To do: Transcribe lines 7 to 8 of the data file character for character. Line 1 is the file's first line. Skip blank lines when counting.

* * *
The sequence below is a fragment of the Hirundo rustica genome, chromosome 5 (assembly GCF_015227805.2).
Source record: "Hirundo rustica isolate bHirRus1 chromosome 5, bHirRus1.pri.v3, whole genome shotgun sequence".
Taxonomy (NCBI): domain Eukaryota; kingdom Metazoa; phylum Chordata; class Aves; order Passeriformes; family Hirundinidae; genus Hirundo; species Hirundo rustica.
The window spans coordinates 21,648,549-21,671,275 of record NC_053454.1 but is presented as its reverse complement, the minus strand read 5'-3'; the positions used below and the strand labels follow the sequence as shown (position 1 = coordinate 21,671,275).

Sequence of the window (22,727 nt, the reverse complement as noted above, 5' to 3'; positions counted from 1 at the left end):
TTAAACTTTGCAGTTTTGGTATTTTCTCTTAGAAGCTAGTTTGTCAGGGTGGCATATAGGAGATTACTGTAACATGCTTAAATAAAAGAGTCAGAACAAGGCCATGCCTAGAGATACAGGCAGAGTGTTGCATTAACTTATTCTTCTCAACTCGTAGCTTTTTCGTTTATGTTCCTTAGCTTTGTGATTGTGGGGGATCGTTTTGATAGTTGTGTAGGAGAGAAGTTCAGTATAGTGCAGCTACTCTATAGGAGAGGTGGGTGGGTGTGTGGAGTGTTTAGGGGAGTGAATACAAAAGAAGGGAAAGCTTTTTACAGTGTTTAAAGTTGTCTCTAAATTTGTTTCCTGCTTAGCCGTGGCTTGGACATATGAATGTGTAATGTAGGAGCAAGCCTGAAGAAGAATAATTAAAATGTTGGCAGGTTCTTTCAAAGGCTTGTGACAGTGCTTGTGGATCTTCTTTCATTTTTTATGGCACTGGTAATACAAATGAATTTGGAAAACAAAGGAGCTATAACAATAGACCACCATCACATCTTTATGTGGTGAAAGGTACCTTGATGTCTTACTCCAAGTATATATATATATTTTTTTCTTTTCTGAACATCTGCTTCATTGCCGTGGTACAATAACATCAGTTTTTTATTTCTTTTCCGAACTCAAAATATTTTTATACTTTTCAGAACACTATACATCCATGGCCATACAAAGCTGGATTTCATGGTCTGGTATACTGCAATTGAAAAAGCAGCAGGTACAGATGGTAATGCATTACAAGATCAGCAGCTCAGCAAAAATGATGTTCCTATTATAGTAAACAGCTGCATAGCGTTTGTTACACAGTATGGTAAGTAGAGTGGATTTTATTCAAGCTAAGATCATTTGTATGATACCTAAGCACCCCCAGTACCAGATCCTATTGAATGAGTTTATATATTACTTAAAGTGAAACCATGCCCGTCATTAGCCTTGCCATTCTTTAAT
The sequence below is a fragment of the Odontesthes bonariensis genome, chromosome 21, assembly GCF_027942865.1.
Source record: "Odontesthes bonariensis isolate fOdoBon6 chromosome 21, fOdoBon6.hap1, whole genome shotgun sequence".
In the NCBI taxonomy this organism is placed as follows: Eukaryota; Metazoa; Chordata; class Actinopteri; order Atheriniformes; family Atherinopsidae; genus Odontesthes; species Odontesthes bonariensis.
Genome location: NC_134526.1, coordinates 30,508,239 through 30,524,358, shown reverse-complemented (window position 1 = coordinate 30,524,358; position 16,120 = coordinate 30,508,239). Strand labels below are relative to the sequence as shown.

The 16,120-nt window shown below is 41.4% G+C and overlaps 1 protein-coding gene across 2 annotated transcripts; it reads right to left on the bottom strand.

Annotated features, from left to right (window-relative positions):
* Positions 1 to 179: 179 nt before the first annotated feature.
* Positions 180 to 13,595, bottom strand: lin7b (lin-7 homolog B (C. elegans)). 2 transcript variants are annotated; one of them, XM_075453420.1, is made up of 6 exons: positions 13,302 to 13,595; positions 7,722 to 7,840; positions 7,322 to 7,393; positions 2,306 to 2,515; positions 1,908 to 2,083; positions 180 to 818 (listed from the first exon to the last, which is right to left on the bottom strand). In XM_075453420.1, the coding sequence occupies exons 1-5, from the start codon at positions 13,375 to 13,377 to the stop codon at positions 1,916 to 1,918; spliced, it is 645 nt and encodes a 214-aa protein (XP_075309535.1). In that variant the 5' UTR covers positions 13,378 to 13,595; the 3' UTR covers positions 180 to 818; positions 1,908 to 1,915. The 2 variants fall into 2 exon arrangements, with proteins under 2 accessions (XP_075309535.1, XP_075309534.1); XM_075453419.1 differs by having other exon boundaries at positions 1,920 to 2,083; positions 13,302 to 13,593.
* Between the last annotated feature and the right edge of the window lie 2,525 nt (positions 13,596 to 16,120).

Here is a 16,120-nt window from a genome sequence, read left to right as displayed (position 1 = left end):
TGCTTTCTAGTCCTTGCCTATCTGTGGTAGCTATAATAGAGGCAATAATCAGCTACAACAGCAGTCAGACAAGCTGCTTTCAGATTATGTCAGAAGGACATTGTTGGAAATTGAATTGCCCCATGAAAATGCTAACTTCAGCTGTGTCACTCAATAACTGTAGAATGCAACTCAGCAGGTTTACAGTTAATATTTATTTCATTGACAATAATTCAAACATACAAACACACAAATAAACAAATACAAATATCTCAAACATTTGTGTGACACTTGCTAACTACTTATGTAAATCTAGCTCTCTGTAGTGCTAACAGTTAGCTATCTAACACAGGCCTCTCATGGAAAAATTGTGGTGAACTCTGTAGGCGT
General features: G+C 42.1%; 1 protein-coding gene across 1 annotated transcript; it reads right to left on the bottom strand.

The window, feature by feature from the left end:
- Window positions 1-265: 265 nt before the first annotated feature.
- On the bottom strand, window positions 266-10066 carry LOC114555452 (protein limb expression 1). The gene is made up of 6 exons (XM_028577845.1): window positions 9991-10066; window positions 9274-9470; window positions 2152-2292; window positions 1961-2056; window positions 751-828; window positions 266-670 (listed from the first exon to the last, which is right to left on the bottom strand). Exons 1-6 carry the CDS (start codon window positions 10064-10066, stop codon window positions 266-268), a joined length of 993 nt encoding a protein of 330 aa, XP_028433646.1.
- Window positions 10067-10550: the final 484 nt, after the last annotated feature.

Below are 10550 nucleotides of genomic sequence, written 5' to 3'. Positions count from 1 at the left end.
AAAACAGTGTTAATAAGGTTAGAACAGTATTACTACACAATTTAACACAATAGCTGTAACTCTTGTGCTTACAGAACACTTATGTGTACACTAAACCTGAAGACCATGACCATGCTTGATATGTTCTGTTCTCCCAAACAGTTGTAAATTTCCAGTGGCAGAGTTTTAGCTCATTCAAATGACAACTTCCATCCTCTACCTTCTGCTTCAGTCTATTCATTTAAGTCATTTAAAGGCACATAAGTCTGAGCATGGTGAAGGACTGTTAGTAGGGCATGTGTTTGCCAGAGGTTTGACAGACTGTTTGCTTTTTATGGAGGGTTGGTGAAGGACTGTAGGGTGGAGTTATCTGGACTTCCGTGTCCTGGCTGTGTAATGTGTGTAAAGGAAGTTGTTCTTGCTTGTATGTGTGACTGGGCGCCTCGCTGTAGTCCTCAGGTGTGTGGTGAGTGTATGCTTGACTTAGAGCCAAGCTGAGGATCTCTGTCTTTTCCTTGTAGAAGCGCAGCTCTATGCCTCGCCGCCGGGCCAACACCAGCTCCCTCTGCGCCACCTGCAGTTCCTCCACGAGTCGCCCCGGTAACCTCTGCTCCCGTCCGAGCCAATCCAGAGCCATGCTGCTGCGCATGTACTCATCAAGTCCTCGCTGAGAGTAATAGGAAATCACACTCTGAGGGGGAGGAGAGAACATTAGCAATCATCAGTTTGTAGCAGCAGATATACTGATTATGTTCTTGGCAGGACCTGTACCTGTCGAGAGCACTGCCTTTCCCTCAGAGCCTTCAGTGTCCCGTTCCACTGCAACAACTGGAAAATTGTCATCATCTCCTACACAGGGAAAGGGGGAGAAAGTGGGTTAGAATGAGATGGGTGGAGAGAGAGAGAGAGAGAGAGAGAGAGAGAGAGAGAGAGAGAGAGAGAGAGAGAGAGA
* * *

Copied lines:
The sequence below is a fragment of the Odontesthes bonariensis genome, chromosome 21, assembly GCF_027942865.1.
Source record: "Odontesthes bonariensis isolate fOdoBon6 chromosome 21, fOdoBon6.hap1, whole genome shotgun sequence".